I am an avid (addicted) gardener who lives in zone 8b/9. I got the gardening bug when I bought my house in 2005. There were just a few azaleas growing onto the house and not much else. Starting with a blank slate, I planted my first bed in the spring of 2006 and that's all I needed to begin a marathon of bed building throughout my yard. My goal is to create a "park-like" atmosphere - a place to escape and appreciate all that a garden offers. I'm looking to create some type of diary on the progression of my garden and share my gardening experiences. The good, the bad and the ugly!

Recent Blog Posts

Aug 06
Front Garden Design   (2 comments)

Apr 10
Finally!   (1 comment)

Feb 28
Good Bye Bellevue  

Oct 25
You know you are addicted to gardening when…  

Jun 11
Spring/Summer Garden  

Apr 28
The View From My Window  

Apr 23
Granny Jo’s Fountain  

Mar 12
Mini Parterre   (1 comment)




Granny Jo’s Fountain
by Jason Redmon - posted 04/23/13

Last Spring my grandmother, Granny Jo, passed away.  She had a long battle with cancer and even though we watched her slowly die, her death was still a shock.  It was a tremendous loss for our family. 

With her passing, she left me her garden fountain.  A little dutch girl that pours into a pedestal basin.  It had been a Mother's Day gift to her many years before. 

I contemplated where I was going to place it.  I walked through the garden a number of times looking for the perfect spot.  Ironically, I didn't find the perfect spot until I was inside my house, looking out a pair of windows in my living room. 

This is the back side of the foundation bed in front of my house.  The Loropetalum had been limbed up and created an open space.  I had just recently planted some Autumn Fern to fill in the zone.  How perfect of a spot for Granny Jo's fountain!!

The fountain was meant to be there and is so calming to watch.  

I didn't realize in placing the fountain at my window that I would get a whole lot more than just a fountain.  Birds, birds and more birds bathe here daily.  The Cardinals and Blue Jays are the main users of the fountain but Mocking Birds, and what I call Chickadee birds use it as well. 


Here is a Blue Jay bathing.  The pictures are in order of me taking them.  I can't get to close to the window because it scares them off, so forgive the not so perfect shots. wink

Being a gardener and creating this space around my home has been such a rewarding experience.  The garden is constantly reminding me of how beautiful life is.  Although the sorrow and loss of Granny Jo is still there, her gracious love continues to flow and her fountain reminds me of it every time I look out my window.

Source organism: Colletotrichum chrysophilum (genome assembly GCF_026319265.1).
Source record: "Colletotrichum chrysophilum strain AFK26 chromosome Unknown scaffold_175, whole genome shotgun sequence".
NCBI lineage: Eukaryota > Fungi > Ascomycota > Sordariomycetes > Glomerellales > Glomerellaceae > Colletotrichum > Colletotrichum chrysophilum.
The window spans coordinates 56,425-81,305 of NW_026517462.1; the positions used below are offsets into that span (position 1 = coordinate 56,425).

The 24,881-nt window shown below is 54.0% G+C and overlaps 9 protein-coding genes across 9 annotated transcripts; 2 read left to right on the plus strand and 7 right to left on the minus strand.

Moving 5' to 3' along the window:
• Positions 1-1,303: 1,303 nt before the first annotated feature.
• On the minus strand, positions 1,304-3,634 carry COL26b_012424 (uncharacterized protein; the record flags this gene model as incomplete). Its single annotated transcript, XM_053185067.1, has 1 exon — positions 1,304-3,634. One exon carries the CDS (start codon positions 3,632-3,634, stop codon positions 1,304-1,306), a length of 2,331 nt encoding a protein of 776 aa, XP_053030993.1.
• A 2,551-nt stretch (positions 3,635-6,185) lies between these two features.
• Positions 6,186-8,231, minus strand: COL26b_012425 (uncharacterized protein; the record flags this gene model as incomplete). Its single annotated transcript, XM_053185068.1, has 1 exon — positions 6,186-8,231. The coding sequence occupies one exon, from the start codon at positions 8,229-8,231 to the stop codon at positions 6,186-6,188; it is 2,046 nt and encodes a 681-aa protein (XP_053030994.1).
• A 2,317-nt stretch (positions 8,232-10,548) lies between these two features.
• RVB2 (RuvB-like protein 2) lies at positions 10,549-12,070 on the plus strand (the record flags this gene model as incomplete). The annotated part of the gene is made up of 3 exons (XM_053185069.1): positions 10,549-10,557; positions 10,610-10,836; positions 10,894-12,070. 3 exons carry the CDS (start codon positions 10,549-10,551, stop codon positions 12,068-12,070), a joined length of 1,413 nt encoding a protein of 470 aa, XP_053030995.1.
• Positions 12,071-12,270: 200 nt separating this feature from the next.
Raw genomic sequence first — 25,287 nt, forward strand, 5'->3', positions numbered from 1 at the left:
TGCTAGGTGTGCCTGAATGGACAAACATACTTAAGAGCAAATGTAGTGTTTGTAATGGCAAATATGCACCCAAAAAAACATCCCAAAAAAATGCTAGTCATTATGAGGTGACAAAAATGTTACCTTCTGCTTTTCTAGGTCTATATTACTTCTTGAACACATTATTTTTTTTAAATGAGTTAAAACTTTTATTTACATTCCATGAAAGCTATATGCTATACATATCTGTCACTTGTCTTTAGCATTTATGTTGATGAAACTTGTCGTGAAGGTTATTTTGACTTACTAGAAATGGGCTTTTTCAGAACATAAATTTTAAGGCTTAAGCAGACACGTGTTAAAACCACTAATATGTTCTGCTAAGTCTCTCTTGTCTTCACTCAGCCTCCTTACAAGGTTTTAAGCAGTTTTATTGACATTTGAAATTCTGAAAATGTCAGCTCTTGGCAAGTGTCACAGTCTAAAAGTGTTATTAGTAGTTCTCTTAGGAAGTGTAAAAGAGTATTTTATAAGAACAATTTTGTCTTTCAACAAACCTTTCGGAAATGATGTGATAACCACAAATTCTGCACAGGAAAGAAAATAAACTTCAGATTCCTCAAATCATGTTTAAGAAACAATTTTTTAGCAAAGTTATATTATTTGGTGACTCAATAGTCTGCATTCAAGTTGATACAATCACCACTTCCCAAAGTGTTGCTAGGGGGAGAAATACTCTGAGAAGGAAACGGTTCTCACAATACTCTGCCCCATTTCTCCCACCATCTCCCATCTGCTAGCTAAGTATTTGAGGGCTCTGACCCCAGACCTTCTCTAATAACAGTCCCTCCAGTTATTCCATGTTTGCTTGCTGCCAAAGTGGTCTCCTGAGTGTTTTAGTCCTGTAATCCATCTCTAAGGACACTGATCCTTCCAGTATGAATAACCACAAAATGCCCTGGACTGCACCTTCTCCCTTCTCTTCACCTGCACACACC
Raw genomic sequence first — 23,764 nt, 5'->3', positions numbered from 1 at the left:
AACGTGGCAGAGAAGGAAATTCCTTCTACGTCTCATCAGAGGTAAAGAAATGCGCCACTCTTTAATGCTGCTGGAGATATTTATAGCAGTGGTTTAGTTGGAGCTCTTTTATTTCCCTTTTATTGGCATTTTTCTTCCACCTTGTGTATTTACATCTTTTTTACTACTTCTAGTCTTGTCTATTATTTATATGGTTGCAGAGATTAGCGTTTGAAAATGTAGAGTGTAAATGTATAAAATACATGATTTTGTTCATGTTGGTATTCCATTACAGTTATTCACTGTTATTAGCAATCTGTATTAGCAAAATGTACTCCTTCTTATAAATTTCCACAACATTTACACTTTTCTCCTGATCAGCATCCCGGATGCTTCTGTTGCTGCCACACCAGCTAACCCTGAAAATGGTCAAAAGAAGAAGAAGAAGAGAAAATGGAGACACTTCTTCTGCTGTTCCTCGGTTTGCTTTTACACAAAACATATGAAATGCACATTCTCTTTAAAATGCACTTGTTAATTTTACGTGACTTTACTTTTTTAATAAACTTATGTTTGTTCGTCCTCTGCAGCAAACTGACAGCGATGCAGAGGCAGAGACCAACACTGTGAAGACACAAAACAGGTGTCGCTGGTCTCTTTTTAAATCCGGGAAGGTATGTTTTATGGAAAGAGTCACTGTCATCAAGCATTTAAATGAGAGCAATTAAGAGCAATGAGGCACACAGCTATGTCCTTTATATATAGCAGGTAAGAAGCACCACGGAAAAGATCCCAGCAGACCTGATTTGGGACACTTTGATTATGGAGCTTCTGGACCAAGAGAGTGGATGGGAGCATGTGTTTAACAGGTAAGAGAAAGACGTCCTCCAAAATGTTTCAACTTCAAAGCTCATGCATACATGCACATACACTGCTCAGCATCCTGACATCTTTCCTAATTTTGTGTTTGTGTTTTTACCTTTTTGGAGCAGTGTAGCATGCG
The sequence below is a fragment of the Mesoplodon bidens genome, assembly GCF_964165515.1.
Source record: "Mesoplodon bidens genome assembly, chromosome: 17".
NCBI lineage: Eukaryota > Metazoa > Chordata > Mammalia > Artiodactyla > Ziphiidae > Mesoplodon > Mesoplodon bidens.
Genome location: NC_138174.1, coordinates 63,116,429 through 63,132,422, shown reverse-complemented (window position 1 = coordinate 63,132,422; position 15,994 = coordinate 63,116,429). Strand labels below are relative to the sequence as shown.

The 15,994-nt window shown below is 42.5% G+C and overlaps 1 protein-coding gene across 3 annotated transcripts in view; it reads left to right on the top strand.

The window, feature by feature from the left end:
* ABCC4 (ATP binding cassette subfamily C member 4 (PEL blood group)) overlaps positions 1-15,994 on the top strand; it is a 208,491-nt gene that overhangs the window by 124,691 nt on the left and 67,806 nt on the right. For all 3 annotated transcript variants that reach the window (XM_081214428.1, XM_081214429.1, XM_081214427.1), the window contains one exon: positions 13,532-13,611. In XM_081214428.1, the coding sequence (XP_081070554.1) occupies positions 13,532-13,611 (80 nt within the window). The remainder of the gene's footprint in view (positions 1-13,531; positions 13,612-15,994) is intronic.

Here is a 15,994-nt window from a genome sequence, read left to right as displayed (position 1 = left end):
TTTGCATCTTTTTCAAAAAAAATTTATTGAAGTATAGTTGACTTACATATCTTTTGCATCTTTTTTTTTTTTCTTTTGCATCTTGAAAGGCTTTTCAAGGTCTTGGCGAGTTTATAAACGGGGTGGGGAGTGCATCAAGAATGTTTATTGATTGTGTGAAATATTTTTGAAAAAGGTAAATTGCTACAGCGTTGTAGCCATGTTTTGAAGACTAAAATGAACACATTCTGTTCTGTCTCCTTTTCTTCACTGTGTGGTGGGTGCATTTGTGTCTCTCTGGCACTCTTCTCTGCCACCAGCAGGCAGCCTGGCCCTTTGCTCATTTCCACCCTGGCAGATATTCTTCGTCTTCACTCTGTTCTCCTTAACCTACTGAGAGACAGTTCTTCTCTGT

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Mini Parterre
by Jason Redmon - posted 03/12/13

So the issue I have is that I love all types of gardens.  I love them so much, that I want all types in my own garden.  Impossible right?  Maybe so, but it doesn't stop me from trying.  Which brings us to the Parterre garden. 

A parterre garden is a formal garden that usually has beds arranged in a symmetrical pattern.  Lots of hollies and boxwood type shrubs are pruned into all sorts of shapes and sizes. 

Like this one:

This was my inspiration picture.  When I come across a garden that I like I always save the picture.  Although nothing can really be duplicated, many ideas can be morphed into something that works in your own garden.  For me this simple Parterre inspired me and was the picture that helped me bring a little Parterre into my own little Garden.

I had an old vegetable garden that I had transformed into a holding garden (#toomanyplants).  It was just the right space to get the Parterre that I wanted. 

With the help of Cindy Jordan of Sugar Magnolia Landscaping.  We ripped out the raised boxes and shoveled most of the pea gravel from the area.  The neighborhood cats discovered the pea gravel and decided to make it their litter box.  Not fun.  So the pea gravel was replaced with larger rocks that the cats wouldn't find appealing. 

The larger rocks that are replacing the pea gravel in the Parterre.

Landscape edging was used to create the boxes for the Parterre. 

The finished Parterre.  Due to limited space, I used Mondo Grass in place of the boxwood type hedges in my "inspiration" picture.  And Cone Hollies were planted as the center piece of each box.  This is where many shapes can be displayed.  I'm coning mine to repeat the Cone Hollies I have in my front yard.  Repetition is very important in a garden. 


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One Hundred Thoughts in One Bloom
by Jason Redmon - posted 03/05/13

Mrs. B.R. Cant is welcoming Spring. 

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